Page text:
Rare Disease Day in a leap year keeps focus on the rarest of the rare

The progress of our unique journeys can bolster those who come after us

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by Elizabeth Hamilton |

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Though I love to travel, I sometimes struggle with maps. I often need clear clues and landmarks to prevent my brain from going to mush.

I benefit from talking through the directions with a traveling companion. I stare at the “You are here” diagrams found at various destinations and need to look around to make sure I’m truly taking us in the right direction.

Though there’s usually something to gain in life by wandering around a little lost, when dealing with our daughter’s mobility struggles and fatigue from Friedreich’s ataxia (FA), efficacy is something we treasure.

I often look at the rare disease community and long for clearer maps and travel guides for us all, something to lay out the path efficiently from naming the disease to fighting it effectively, both in a clinical setting and in our daily lives.

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This Rare Disease Day, I’m celebrating my community

Grateful for an FA diagnosis?

People often tilt their heads with confusion when I describe how grateful I felt when our daughter was diagnosed with FA. After years of testing and being told it was most likely an ultrarare disease, I know the scary feeling of staring at the empty slate of a no-name disorder. No diagnosis means no community or natural history study, no understanding of what’s to come as the disease progresses, and no current path to treatment. Instead, that last test opened the doors to a welcoming FA community, a research and advocacy organization with incredible leadership, and a spot on the map.

We landed further along in the treatment journey than where most people with rare diseases find themselves, thanks to decades of intentional work and understanding in the FA community. Our journey changed with that realization. But I can’t forget the six months during which we’d given up on receiving a diagnosis and simply used the language “ultrarare.”

Rare Disease Day 2024, a day to celebrate our community and build awareness, takes place on a leap day. As one of my friends excitedly explained to me, it’s a day to highlight the ultrarare, a label also given to her child. Though I struggled to find a great definition of ultrarare disease, it’s generally seen as being part of a community of fewer than 1 in 50,000 births. With some of the paths I’ve crossed, it’s meant a disease that affects only 20 people globally.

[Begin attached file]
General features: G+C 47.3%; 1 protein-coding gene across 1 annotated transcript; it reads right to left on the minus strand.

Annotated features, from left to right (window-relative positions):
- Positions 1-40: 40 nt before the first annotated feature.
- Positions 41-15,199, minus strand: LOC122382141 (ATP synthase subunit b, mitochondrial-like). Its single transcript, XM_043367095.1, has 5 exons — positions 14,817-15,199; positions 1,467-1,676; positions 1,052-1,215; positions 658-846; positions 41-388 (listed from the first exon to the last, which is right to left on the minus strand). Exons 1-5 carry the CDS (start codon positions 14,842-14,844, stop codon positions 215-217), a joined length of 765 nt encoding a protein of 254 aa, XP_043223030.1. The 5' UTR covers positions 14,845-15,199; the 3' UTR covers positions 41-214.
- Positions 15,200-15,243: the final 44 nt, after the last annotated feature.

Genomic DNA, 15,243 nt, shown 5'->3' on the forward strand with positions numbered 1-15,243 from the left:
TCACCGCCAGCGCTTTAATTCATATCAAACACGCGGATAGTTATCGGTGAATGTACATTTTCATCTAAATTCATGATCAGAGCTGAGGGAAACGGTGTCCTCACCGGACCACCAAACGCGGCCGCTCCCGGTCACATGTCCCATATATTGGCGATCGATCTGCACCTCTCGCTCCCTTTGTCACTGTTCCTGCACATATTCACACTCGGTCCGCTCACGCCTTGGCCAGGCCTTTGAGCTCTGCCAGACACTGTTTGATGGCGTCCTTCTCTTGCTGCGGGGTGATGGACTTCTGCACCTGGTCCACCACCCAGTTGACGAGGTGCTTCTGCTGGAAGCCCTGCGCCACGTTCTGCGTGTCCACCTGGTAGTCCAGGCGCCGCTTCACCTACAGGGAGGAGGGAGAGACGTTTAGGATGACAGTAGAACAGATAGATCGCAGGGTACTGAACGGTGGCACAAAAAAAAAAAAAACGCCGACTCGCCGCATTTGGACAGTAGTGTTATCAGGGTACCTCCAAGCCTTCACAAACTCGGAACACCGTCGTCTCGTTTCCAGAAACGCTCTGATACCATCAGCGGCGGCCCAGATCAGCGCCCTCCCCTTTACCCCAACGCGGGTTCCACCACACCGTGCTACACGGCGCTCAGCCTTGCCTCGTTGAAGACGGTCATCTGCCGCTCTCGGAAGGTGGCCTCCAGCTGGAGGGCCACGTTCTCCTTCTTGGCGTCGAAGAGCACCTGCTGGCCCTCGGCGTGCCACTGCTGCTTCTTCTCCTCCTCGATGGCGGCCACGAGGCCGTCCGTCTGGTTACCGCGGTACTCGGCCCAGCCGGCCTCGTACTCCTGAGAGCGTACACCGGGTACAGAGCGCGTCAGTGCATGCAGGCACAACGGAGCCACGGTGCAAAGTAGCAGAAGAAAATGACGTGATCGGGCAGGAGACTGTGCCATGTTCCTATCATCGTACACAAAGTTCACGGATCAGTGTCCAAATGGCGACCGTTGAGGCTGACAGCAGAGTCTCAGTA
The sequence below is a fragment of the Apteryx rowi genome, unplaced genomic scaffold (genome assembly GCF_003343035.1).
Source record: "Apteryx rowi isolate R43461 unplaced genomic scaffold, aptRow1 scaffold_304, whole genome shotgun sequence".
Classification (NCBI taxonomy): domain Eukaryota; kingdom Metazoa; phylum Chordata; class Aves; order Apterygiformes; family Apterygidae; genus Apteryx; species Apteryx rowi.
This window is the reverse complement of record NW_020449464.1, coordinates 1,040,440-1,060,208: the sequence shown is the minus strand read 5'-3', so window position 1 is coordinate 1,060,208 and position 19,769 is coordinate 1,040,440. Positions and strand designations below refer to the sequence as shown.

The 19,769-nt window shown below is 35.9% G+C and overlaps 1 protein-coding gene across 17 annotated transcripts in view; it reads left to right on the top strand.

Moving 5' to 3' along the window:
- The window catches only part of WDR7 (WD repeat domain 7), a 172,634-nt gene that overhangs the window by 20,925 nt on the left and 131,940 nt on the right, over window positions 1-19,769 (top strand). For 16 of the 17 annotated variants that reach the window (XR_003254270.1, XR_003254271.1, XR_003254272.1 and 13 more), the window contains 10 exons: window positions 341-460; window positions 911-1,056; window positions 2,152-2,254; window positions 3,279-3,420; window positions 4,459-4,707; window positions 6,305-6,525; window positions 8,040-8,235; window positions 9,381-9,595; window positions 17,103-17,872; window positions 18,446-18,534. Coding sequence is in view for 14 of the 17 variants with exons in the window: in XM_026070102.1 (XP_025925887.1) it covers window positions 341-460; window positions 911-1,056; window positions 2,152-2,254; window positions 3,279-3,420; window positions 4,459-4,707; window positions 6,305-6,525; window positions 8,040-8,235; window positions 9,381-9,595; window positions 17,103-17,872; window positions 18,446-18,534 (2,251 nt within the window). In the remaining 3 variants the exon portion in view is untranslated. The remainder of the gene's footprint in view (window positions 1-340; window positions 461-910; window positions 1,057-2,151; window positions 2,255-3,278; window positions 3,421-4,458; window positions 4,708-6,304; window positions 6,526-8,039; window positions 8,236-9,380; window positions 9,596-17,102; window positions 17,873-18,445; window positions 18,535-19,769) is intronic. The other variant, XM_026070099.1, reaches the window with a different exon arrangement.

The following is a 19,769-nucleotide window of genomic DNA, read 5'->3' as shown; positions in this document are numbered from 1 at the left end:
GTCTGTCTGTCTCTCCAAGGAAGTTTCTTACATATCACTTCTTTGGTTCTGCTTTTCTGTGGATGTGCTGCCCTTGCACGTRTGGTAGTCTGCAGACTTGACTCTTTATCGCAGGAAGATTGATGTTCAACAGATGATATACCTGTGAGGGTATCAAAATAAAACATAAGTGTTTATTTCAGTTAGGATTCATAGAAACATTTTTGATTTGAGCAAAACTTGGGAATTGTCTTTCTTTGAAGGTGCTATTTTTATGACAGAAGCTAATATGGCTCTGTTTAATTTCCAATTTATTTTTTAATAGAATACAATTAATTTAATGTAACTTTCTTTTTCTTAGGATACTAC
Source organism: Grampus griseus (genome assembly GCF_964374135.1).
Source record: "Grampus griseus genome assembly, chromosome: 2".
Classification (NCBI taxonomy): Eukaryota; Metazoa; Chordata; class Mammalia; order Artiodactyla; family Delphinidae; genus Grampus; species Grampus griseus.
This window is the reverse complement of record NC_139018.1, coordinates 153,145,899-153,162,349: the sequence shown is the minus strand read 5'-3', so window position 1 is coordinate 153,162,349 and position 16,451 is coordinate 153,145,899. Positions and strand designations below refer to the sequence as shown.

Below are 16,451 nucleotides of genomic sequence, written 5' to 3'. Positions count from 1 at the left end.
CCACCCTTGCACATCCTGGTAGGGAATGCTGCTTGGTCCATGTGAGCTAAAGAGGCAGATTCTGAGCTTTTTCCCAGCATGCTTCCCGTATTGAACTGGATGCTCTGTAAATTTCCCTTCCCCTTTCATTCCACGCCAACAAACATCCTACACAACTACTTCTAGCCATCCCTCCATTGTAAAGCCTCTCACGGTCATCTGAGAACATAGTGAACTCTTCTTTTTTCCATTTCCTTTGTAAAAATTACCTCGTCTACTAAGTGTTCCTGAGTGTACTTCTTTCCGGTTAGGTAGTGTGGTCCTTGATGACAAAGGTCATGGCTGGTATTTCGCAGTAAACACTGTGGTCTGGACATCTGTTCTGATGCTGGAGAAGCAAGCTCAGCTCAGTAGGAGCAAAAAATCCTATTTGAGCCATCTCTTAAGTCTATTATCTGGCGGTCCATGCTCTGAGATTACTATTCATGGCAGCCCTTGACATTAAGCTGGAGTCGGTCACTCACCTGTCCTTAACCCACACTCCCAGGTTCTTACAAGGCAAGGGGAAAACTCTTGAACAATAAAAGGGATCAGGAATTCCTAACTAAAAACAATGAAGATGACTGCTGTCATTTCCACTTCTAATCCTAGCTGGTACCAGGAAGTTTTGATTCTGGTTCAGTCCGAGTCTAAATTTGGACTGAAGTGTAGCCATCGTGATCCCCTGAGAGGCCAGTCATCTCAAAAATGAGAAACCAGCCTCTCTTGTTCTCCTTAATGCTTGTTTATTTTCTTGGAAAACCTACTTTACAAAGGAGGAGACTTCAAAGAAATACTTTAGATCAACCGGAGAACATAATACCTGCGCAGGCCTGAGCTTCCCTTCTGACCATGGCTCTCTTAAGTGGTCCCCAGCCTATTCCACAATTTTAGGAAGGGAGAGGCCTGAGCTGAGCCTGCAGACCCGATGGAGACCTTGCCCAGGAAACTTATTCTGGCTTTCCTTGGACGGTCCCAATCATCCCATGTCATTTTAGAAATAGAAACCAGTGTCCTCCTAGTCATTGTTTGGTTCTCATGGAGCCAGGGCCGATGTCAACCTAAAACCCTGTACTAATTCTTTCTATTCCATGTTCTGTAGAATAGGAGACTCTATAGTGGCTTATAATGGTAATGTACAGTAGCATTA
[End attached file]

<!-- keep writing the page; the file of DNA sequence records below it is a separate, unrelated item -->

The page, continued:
This small number creates a community of people who may never get the opportunity to have a strong research or advocacy group for their specific disease because of their population size. These groups deserve special attention. I’ve spoken with parents and caregivers of those with ultrarare diseases who not only are facing the challenge of caring for their loved ones, but also are thinking through how to start a natural history study, create an advocacy group, or even have their “newer” disease listed on the National Organization for Rare Disorders website. It’s humbling to watch.

I’ve learned so much from other members of the rare disease community. As I pop into other columns by patients or caregivers who are facing conditions I’ve never heard of, I gain new insight and grow. It’s incredible how different yet similar we all are.

Building a map for us all

My hope for this year’s Rare Disease Day is that we not only highlight the realities of our own diseases, but also create understanding for others in the ultrarare disease community. I wish for the path we’ve taken and the processes we’ve followed to create our own natural history studies to be not only well documented, but also shared. We pass on the lessons learned from creating outcome measurements for disease-modifying therapies, as well as the successes and failures of clinical trials, for those who have not yet begun this journey.

Reaching through the silos, may we share resources and knowledge as much as we can. And when we do find effective treatments or cures for our diseases, may we run back with the map and find those still behind in the journey to provide support, direction, and a voice of encouragement. We’ll always be stronger when we work together.

This column is dedicated to my friends with incredibly rare kiddos. You know who you are, and you inspire me.

Note: Friedreich’s Ataxia News is strictly a news and information website about the disease. It does not provide medical advice, diagnosis, or treatment. This content is not intended to be a substitute for professional medical advice, diagnosis, or treatment. Always seek the advice of your physician or another qualified health provider with any questions you may have regarding a medical condition. Never disregard professional medical advice or delay in seeking it because of something you have read on this website. The opinions expressed in this column are not those of Friedreich’s Ataxia News or its parent company, BioNews, and are intended to spark discussion about issues pertaining to Friedreich’s ataxia.


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